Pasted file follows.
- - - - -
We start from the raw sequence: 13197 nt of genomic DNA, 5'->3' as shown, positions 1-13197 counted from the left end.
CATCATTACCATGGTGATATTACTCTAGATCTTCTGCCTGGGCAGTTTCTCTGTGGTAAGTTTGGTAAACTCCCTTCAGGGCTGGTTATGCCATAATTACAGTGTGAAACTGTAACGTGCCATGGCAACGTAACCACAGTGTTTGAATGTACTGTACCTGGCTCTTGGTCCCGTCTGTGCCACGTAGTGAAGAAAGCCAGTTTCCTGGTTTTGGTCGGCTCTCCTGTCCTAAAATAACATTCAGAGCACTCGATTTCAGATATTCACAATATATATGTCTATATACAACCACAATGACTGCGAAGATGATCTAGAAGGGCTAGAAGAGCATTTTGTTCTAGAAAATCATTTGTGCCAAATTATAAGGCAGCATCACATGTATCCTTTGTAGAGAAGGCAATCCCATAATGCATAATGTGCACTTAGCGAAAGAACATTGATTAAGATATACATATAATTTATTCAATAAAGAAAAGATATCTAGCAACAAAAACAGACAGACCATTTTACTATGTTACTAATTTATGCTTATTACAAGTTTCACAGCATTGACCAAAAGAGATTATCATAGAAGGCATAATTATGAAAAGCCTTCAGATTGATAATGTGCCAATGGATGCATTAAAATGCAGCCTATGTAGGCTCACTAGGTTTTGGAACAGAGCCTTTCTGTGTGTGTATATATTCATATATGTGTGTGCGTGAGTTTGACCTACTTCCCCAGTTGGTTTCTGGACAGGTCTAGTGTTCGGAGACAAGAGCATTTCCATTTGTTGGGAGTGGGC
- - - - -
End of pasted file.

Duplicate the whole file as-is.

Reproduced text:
We start from the raw sequence: 13197 nt of genomic DNA, 5'->3' as shown, positions 1-13197 counted from the left end.
CATCATTACCATGGTGATATTACTCTAGATCTTCTGCCTGGGCAGTTTCTCTGTGGTAAGTTTGGTAAACTCCCTTCAGGGCTGGTTATGCCATAATTACAGTGTGAAACTGTAACGTGCCATGGCAACGTAACCACAGTGTTTGAATGTACTGTACCTGGCTCTTGGTCCCGTCTGTGCCACGTAGTGAAGAAAGCCAGTTTCCTGGTTTTGGTCGGCTCTCCTGTCCTAAAATAACATTCAGAGCACTCGATTTCAGATATTCACAATATATATGTCTATATACAACCACAATGACTGCGAAGATGATCTAGAAGGGCTAGAAGAGCATTTTGTTCTAGAAAATCATTTGTGCCAAATTATAAGGCAGCATCACATGTATCCTTTGTAGAGAAGGCAATCCCATAATGCATAATGTGCACTTAGCGAAAGAACATTGATTAAGATATACATATAATTTATTCAATAAAGAAAAGATATCTAGCAACAAAAACAGACAGACCATTTTACTATGTTACTAATTTATGCTTATTACAAGTTTCACAGCATTGACCAAAAGAGATTATCATAGAAGGCATAATTATGAAAAGCCTTCAGATTGATAATGTGCCAATGGATGCATTAAAATGCAGCCTATGTAGGCTCACTAGGTTTTGGAACAGAGCCTTTCTGTGTGTGTATATATTCATATATGTGTGTGCGTGAGTTTGACCTACTTCCCCAGTTGGTTTCTGGACAGGTCTAGTGTTCGGAGACAAGAGCATTTCCATTTGTTGGGAGTGGGC